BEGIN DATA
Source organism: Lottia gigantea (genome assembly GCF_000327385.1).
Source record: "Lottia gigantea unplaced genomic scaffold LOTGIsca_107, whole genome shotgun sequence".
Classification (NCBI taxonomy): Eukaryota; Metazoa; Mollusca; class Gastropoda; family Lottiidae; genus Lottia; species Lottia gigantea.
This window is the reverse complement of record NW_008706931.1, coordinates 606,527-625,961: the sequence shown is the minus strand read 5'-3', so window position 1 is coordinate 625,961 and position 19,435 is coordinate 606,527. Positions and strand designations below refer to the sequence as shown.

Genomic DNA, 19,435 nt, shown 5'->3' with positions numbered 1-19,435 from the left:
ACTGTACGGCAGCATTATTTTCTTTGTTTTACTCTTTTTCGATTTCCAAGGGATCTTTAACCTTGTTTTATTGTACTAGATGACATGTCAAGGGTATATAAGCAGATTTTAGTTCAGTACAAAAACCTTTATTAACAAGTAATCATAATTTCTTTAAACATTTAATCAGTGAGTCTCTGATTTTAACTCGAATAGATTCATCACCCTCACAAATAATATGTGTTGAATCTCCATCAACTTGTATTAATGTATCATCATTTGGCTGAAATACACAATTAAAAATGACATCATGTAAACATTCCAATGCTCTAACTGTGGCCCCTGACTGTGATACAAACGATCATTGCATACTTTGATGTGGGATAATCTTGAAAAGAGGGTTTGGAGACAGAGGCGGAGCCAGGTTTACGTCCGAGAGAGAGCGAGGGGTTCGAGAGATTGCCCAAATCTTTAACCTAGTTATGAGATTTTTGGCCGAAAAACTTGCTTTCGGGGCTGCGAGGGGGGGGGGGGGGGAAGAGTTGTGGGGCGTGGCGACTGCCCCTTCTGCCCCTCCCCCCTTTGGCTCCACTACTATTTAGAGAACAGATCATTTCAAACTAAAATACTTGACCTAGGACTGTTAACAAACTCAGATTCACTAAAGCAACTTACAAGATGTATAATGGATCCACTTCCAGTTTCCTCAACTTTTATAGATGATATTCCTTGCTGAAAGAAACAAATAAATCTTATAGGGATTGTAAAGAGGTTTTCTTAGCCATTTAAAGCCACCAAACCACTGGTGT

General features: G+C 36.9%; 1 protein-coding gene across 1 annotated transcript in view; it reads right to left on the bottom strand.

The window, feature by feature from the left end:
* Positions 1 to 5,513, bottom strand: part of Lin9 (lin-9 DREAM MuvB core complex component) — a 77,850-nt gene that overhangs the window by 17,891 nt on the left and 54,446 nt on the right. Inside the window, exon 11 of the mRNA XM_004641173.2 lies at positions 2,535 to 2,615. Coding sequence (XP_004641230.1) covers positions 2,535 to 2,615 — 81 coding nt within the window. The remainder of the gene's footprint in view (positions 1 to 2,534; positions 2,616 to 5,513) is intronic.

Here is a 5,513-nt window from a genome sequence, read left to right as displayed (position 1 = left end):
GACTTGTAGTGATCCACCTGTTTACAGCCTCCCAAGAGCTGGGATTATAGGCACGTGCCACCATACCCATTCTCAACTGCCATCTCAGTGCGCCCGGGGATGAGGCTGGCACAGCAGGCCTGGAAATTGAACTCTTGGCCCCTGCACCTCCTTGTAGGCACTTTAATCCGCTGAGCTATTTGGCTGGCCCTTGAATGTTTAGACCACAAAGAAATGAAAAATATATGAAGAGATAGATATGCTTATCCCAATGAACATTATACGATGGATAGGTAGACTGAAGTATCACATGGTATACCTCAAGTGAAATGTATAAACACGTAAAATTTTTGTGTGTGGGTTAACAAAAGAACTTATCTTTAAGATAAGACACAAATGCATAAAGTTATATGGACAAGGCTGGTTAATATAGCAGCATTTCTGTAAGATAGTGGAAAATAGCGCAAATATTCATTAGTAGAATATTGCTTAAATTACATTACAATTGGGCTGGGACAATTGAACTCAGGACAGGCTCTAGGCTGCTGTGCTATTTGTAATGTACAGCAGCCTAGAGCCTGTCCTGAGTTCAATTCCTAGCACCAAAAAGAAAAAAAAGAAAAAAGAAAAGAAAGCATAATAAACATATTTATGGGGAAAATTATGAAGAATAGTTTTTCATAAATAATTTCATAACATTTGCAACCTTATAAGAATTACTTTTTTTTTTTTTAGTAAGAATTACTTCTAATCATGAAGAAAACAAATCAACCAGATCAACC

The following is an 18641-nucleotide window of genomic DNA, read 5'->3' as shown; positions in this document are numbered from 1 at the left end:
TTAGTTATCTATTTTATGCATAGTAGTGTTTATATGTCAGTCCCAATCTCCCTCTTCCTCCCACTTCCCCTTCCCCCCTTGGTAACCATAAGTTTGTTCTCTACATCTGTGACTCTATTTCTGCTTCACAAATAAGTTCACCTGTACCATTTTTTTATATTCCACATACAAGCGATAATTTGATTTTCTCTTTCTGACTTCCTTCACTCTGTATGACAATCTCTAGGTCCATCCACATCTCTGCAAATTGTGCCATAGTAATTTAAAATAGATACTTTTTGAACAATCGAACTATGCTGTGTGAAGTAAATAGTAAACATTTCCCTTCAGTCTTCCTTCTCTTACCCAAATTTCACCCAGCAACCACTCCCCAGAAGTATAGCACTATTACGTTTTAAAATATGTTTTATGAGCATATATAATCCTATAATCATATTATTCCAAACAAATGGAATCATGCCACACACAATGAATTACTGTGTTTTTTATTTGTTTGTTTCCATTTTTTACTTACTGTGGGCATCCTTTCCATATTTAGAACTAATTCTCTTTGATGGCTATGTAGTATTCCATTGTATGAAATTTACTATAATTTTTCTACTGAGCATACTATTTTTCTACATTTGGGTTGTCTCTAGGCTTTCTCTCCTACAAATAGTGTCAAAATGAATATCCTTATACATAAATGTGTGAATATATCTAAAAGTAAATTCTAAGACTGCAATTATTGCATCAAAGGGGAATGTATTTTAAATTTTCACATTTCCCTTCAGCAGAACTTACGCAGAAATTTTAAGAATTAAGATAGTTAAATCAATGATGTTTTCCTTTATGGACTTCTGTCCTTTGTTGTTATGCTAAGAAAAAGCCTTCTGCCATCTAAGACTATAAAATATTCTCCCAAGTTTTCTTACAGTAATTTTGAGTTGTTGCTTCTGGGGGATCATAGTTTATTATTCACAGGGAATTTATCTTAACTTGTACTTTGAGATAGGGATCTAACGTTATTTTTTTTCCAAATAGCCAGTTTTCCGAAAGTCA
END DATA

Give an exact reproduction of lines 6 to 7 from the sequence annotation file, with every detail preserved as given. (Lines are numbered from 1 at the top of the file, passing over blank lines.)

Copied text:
ACTGTACGGCAGCATTATTTTCTTTGTTTTACTCTTTTTCGATTTCCAAGGGATCTTTAACCTTGTTTTATTGTACTAGATGACATGTCAAGGGTATATAAGCAGATTTTAGTTCAGTACAAAAACCTTTATTAACAAGTAATCATAATTTCTTTAAACATTTAATCAGTGAGTCTCTGATTTTAACTCGAATAGATTCATCACCCTCACAAATAATATGTGTTGAATCTCCATCAACTTGTATTAATGTATCATCATTTGGCTGAAATACACAATTAAAAATGACATCATGTAAACATTCCAATGCTCTAACTGTGGCCCCTGACTGTGATACAAACGATCATTGCATACTTTGATGTGGGATAATCTTGAAAAGAGGGTTTGGAGACAGAGGCGGAGCCAGGTTTACGTCCGAGAGAGAGCGAGGGGTTCGAGAGATTGCCCAAATCTTTAACCTAGTTATGAGATTTTTGGCCGAAAAACTTGCTTTCGGGGCTGCGAGGGGGGGGGGGGGGGAAGAGTTGTGGGGCGTGGCGACTGCCCCTTCTGCCCCTCCCCCCTTTGGCTCCACTACTATTTAGAGAACAGATCATTTCAAACTAAAATACTTGACCTAGGACTGTTAACAAACTCAGATTCACTAAAGCAACTTACAAGATGTATAATGGATCCACTTCCAGTTTCCTCAACTTTTATAGATGATATTCCTTGCTGAAAGAAACAAATAAATCTTATAGGGATTGTAAAGAGGTTTTCTTAGCCATTTAAAGCCACCAAACCACTGGTGT

General features: G+C 36.9%; 1 protein-coding gene across 1 annotated transcript in view; it reads right to left on the bottom strand.